**WORKSHOP 2****Saturday, February 16, 2012 at UCI**

Speakers:, John Mumma (Cal State San Bernardino), Dorothy Edgington (Birkbeck College,
London), Michael Rescorla (UC Santa Barbara)

Location: UCI's Social & Behavioral Sciences Gateway (SBSG), Room 1517 | maps & directions

**Speaker: **Speaker: John Mumma (Cal State San Bernardino)

Title: "Parallelism and diagrams"

Abstract: I examine the geometric concept of parallelism in the context of Euclid's diagrammatic proof method, where this method is understood in terms of the formal system E presented in (Avigad et al. 2009). Euclid's version of the notorious parallel postulate does not actually reference parallelism, but instead provides a condition for the intersection of lines. I first explain how this version is naturally motivated when one does geometry with diagrams. I then consider the epistemological question of how parallelism ought to be represented when one does geometry with diagrams. This leads to a proposal for modifying E whereby the relation is no longer represented as the negation of the intersection relation between infinite lines. I close the talk by discussing how the modification fits with Euclid's treatment of parallelism in the Elements, and with Saccheri's investigations into the parallel postulate in Euclides Vindicatus (1733).

References: J. Avigad, E. Dean, and J. Mumma (2009). A formal system for Euclid’s Elements. Review of Symbolic Logic, 2:700–768.

**Speaker:** Dorothy Edgington (Birkbeck)

Title: "Conditionals and the Frege-Geach Problem"

Abstract: Background. How do you assess a conditional, if A, C? One answer: you suppose that A, and consider how likely it is that C, under that supposition; i.e., conditionals are assessed by the conditional probability of consequent given antecedent. Now a conditional probability cannot be equated with an unconditional probability of the truth of a proposition. So on the above (suppositional) view, we should not think of conditionals as propositions, believed to the extent that we think they are true. To assert a conditional is not to assert that a proposition is true; it is to conditionally assert the consequent, on the supposition of the antecedent.

Foreground. Geach, attributing the point to Frege, objected to non-propositional accounts of particular areas of discourse (principally, but not exclusively, ethical discourse) as follows: a non-standard account of what one is doing when one utters a sentence S of a given kind leaves us with no account of how to understand S when it occurs as a component of a longer sentence—how it contributes to the meaning of the longer sentence—when it occurs, for example, as the antecedent of a conditional, or as a component in a disjunction.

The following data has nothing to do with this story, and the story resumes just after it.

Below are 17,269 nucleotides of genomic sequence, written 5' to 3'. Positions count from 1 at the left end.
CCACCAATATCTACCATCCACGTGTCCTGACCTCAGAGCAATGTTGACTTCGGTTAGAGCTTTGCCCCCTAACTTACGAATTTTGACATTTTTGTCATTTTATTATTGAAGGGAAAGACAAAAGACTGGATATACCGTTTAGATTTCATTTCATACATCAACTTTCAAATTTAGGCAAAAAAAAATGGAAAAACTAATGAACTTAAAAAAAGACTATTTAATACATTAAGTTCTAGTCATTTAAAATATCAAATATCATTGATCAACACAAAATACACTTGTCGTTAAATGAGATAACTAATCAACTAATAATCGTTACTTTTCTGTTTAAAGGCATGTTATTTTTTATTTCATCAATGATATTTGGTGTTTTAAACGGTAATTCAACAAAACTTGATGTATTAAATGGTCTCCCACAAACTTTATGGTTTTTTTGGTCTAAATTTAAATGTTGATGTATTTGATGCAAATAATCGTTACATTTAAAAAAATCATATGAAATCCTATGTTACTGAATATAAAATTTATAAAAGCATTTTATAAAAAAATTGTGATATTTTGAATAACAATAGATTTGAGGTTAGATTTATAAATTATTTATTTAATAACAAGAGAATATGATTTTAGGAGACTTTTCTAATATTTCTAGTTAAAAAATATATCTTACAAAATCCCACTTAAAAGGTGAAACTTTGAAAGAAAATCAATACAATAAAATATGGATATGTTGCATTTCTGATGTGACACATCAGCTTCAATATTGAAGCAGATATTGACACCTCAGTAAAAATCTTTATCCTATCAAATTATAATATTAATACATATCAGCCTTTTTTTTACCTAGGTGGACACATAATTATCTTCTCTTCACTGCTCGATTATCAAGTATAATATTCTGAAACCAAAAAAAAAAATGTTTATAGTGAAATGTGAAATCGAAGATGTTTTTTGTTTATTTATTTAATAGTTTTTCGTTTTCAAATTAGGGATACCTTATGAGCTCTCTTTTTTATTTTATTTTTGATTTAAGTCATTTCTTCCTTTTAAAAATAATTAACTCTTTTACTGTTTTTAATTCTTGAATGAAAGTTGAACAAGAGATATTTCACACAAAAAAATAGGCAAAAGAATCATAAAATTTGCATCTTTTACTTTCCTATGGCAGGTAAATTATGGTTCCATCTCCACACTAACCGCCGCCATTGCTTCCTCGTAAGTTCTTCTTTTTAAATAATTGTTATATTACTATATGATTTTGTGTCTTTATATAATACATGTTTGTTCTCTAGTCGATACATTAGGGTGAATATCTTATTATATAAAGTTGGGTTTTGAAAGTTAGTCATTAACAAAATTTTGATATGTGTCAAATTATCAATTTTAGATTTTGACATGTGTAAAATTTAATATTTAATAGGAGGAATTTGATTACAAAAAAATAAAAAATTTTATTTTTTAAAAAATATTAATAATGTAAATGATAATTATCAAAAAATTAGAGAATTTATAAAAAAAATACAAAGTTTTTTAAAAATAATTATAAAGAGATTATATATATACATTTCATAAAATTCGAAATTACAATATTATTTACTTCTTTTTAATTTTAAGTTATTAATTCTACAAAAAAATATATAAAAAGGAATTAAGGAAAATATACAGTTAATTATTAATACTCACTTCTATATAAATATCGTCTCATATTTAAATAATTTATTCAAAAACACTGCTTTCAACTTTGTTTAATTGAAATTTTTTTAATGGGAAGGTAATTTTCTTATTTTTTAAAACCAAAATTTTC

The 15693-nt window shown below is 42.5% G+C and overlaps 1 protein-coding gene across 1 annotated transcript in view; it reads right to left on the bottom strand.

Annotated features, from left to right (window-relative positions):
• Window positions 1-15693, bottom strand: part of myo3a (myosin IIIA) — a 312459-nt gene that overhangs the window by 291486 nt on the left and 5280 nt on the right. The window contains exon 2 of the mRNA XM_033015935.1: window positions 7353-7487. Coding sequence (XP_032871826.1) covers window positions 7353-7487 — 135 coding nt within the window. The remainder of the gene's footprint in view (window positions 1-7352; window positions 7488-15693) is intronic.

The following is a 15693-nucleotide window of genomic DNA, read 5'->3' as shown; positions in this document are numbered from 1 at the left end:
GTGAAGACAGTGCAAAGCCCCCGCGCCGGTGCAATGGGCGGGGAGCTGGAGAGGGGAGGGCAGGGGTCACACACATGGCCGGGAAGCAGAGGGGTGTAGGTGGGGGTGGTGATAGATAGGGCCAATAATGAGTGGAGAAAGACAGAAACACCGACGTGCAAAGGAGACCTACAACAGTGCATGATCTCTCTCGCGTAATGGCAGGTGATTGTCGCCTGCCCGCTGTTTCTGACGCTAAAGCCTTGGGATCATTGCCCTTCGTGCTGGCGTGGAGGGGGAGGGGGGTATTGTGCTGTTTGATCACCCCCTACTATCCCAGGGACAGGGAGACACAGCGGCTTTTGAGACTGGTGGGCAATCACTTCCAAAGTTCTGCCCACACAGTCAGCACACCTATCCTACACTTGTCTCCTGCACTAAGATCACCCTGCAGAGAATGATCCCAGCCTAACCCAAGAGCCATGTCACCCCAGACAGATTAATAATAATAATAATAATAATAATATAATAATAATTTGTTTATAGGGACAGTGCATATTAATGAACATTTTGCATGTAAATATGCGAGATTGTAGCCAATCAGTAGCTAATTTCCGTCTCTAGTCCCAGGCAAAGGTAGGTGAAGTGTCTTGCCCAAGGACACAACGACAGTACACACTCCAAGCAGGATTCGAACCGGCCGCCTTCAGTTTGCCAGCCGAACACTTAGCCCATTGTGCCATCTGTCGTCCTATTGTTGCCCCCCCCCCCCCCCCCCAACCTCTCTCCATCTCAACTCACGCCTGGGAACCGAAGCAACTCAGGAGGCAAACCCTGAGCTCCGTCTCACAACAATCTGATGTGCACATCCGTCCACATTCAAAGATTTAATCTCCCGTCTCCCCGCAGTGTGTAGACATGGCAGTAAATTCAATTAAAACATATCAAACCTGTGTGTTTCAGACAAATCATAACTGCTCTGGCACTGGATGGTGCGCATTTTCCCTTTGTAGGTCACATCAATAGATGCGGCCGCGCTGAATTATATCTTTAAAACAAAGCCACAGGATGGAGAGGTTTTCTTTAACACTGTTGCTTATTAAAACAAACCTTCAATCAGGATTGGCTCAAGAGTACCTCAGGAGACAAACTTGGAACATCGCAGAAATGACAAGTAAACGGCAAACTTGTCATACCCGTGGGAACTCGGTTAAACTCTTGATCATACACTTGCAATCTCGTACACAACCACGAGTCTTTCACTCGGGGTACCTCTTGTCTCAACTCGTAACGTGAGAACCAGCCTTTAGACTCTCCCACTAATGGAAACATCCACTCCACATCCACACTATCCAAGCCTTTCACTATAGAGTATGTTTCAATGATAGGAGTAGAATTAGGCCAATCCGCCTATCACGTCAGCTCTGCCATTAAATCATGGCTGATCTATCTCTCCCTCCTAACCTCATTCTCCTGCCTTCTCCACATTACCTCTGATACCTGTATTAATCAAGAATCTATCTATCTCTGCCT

Thus, on the suppositional view outlined above, there is a problem about embedded conditionals. There continues to be a lot of work on this problem, which I will assess.

**Speaker:** Michael Rescorla (UC Santa Barbara)

Title: "The Representational Foundations of Computation."

Abstract: I will discuss how computability theory, including both classical recursion
theory and computable analysis, can illuminate the concept of representation. A Turing
machine manipulates syntactic items inscribed on a machine tape. For a Turing machine
to compute over a non-syntactic domain, syntactic items manipulated by the Turing
machine must represent elements of the non-syntactic domain. Thus, as many philosophers
have noted, representation is central to computability theory. Less widely appreciated
is that computability offers numerous detailed insights into representation. Those
insights extend far beyond the mathematical realm, encompassing mental representation
of many important empirical phenomena. Building on previous discussions by Jerry Fodor,
Saul Kripke, and Stewart Shapiro, I will elucidate the foundational connections between
computation and representation. As I will discuss, computability theory studies computational
properties of the representation relation, placing particular emphasis upon the interplay
between computation and the "modes of presentation" under which we represent entities.
By embedding intensionality within a systematic mathematical framework, computability
theory provides diagnostic and classificatory tools that can strikingly illuminate
modes of presentation. We have only begun to mine computability theory for its philosophical
payoff.

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